2017 Antarctica Photography Safari: Trip Report

Kate Waite

12 Dec 2017

a day-by-day account of our expert-led Antarctica photography safari

Earlier this month, Will and Kate from NWS joined 86 clients and a trio of expert artistic guides – Andy Rouse, Andrew James and Richard Symonds – on an exclusive Antarctica safari, on the hunt for stunning landscapes and unique wildlife. Kate updated us via satellite link from their expedition ship every step of the way, and you can now read her trip report in full, complete with incredible images and footage shot in one of the world's wildest environments.

Day 1: Ushuaia

After over 24 hours of travelling, we woke today to clear blue sky and dramatic views. Ushuaia is bounded by snow-capped mountains to the north and the Beagle Channel to the south, and as the southernmost city in the world it serves as a gateway to Antarctica.

Waking early and knowing that we’ll be spending the next two days at sea I decide to set off for a run, intending to make the most of the snow-capped mountain views and enjoy the fresh Argentinian air. Unfortunately after a few miles the weather suddenly changed, the mountains vanished behind a blanket of thick cloud and I got completely soaked by a downpour of freezing rain; a lesson in how quickly the weather conditions can change this far south.

Ushuaia is wonderfully picturesque with its colourful buildings and surrounding mountainous backdrop, and following a good breakfast most of us headed into the city centre to pick up last-minute supplies for the journey ahead. During the few hours we were out we we had sunshine and blue sky, swirling snow showers and heavy rain from thick dark clouds.

Finally it was time to board the Akademik Ioffe, our home for the next two weeks. Tonight we’ll be setting sail down the Beagle Channel and then on into the open ocean, with two days of travel ahead of us before we catch sight of land again. Our adventure is only just beginning – Antarctica awaits!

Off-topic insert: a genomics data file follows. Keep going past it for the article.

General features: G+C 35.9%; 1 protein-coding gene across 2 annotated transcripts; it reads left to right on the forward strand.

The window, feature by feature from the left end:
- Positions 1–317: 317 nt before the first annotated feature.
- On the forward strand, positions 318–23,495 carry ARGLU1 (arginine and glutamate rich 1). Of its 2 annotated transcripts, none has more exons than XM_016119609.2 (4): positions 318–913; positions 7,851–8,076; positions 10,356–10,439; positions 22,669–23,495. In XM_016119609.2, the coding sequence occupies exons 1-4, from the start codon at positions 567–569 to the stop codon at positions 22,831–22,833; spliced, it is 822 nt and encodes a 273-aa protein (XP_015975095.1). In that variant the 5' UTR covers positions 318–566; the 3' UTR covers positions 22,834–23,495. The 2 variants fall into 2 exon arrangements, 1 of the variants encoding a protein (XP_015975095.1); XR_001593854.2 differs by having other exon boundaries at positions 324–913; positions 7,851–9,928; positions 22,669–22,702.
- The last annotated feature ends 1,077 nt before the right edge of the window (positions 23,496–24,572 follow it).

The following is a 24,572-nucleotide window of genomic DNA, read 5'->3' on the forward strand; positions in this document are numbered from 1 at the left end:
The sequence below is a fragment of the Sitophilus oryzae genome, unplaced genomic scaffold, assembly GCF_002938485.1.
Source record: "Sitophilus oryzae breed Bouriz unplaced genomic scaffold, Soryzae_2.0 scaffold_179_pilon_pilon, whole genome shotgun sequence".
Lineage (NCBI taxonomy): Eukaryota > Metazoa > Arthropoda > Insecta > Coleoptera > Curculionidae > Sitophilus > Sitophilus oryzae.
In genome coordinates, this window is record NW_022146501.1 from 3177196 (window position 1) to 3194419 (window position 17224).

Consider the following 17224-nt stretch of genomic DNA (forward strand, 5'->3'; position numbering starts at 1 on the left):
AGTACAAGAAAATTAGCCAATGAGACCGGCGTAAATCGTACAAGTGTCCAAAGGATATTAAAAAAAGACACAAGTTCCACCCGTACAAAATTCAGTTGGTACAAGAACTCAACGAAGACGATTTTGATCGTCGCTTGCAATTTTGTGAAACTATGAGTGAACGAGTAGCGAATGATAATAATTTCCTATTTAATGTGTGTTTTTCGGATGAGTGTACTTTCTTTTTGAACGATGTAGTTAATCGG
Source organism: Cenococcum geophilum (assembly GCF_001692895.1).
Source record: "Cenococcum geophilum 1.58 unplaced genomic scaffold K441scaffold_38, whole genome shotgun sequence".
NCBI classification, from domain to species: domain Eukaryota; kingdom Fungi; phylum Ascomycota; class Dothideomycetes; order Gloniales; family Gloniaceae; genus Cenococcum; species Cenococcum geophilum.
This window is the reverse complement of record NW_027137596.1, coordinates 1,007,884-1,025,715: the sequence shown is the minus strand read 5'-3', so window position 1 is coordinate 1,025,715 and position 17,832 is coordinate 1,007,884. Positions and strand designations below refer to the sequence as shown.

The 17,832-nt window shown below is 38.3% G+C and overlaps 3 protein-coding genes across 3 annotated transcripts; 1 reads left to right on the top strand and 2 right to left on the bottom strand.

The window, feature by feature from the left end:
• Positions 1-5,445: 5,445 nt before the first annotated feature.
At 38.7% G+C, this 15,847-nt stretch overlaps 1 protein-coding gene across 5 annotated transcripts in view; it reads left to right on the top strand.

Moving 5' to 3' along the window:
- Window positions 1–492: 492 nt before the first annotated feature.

day 2: the drake passage

Last night as we slept we entered the Drake Passage, with a 1,000-kilometre journey lying between us and Antarctica’s South Shetland Islands. This infamous stretch of water is known for being rough – the roughest crossing in the world, in fact - and the weather had been the topic of much discussion between the ship’s passengers.

Despite our hopes for a smooth crossing, the weather was not on our side. Sailing into a Force 9 gale, even the stabilisation system on the Ioffe couldn’t stop the ship rocking as we navigated through a series of high swells. Outside the temperature had dropped to just a few degrees centigrade, and with the spray cascading over the bow of the ship our access to the deck was limited to the stern.

We weren’t alone on these rough seas, however; birds often accompany ships through the passage and we’d been joined by some hardy albatross who were also braving the harsh winds. Our enthusiastic naturalist Dick spotted five different species, including the royal albatross, one of the largest flying birds in the world. It was good to get out in the open air and attempt to photograph these magnificent birds in flight, with Andy calling out advice as we braced ourselves on the rolling deck.

The strong winds and high waves may have slowed our progress, but in their own way they also enhanced the experience, especially when standing on deck seeing the ship rise and fall against the power of the ocean, with the occasional wave reaching up and crashing onto the deck. After the initial bad weather the forecast fortunately turned promising, and we have begun to make up the lost time as we continue south.

Safe indoors, the crew have been taking us through mandatory briefings which outline what we can expect once we're onshore and when we're riding in zodiacs, the inflatable boats which we’ll be using to navigate Antarctica’s coastal waters. We were also taught about the compulsory regulations implemented by the International Association of Antarctica Tour Operators (IAATO) which have been put in place to ensure Antarctica remains a pristine wilderness. Andy and AJ have also started their photographic lecture series with some invaluable advice to remember once we get to shore.